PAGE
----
When Woody Allen once said that “80% of life is just showing up,” he never dreamed his statement would be the basis for a federal judge to strike down a National Labor Relations Board (NLRB) ruling on union elections.
But that’s exactly what happened last week.
In a victory for NAHB and small businesses across the nation, U.S. District Judge James Boasberg on May 14 declared a new rule put forth by the NLRB to accelerate the union representation process is “invalid.”
At issue is the “ambush” election rule that would dramatically shorten the amount of time for an employer to organize a response to attempts to employees to unionize. Whereas previously an employer would have up to six weeks to prepare for a union election, the NLRB’s new procedure would compress the current average time from moving from petition to organize a union down to as little as 10 days.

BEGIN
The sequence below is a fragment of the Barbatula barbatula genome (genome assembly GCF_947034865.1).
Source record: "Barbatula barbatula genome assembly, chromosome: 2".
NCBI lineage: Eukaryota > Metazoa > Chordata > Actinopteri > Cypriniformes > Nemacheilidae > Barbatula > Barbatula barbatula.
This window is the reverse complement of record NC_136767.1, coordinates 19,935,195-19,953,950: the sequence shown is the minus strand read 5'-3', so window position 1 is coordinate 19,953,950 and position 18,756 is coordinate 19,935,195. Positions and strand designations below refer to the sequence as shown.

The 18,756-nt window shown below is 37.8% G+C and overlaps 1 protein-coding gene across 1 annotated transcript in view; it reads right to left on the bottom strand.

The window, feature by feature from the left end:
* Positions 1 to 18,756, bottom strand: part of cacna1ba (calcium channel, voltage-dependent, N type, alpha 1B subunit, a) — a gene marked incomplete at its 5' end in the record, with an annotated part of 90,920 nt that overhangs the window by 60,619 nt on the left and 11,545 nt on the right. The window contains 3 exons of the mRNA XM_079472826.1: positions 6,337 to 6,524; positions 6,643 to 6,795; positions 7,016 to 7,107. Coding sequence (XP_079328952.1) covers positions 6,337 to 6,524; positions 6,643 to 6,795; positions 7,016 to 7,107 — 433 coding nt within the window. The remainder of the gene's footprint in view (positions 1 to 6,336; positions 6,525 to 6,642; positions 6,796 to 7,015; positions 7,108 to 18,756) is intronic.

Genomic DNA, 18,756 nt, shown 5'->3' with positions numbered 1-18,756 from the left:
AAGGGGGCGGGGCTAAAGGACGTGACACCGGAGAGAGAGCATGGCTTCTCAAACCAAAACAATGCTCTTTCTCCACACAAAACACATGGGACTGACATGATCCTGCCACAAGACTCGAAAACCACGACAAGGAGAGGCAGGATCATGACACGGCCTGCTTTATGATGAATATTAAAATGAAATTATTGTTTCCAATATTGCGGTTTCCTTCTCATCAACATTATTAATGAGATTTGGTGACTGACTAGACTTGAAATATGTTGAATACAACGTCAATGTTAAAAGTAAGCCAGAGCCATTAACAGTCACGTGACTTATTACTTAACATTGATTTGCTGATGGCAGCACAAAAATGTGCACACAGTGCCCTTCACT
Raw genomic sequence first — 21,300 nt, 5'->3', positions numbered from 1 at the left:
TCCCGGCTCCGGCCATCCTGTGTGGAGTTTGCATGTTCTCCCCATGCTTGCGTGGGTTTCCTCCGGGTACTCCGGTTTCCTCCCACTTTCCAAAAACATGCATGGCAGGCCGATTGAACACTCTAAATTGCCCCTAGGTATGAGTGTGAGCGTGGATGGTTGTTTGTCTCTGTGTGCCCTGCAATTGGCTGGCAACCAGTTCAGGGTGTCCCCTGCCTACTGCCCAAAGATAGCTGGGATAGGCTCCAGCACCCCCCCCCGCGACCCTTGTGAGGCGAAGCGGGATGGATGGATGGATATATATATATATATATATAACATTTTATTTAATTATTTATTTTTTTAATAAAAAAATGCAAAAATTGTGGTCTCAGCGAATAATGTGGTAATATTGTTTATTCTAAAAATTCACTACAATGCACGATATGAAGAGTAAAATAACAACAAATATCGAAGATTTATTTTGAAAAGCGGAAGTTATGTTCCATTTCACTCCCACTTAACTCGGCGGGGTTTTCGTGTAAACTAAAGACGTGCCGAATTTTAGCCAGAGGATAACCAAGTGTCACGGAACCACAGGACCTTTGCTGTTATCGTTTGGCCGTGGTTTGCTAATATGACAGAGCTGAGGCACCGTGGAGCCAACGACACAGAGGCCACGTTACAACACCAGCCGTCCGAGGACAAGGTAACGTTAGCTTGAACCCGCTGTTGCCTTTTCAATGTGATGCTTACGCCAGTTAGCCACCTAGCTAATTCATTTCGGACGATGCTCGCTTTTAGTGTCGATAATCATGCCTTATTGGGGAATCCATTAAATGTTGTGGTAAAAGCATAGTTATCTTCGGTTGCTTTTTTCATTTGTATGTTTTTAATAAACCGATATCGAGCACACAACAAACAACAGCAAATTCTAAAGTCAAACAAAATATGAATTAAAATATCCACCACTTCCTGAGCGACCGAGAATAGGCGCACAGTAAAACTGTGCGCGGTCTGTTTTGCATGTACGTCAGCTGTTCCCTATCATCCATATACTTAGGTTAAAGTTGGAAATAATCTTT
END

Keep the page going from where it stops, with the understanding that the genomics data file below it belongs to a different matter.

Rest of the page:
The U.S. Chamber of Commerce filed a legal challenge seeking to overturn the NLRB rule, which went into effect on April 30.
Boasberg struck down the rule because only two members of the NLRB participated in the rulemaking vote, which was short of the three-person quorum needed to issue the new regulation.
In his ruling, Boasberg said: “According to Woody Allen, 80% of life is just showing up. When it comes to satisfying a quorum requirement, though, showing up is even more important than that. Indeed, it is the only thing that matters – even when the quorum is constituted electronically. In this case, because no quorum ever existed for the pivotal vote in question, the Court must hold that the challenged rule is invalid.”
Two Democratic NLRB members participated in the decision to adopt the rule but the board’s third member, Republican Brian Hayes, who was adamantly opposed to the rule, did not cast a vote. Since Hayes had previously voted against initiating the rulemaking and against proceeding with the drafting and publication of the final rule, the NLRB nevertheless determined that he had “effectively indicated his opposition.”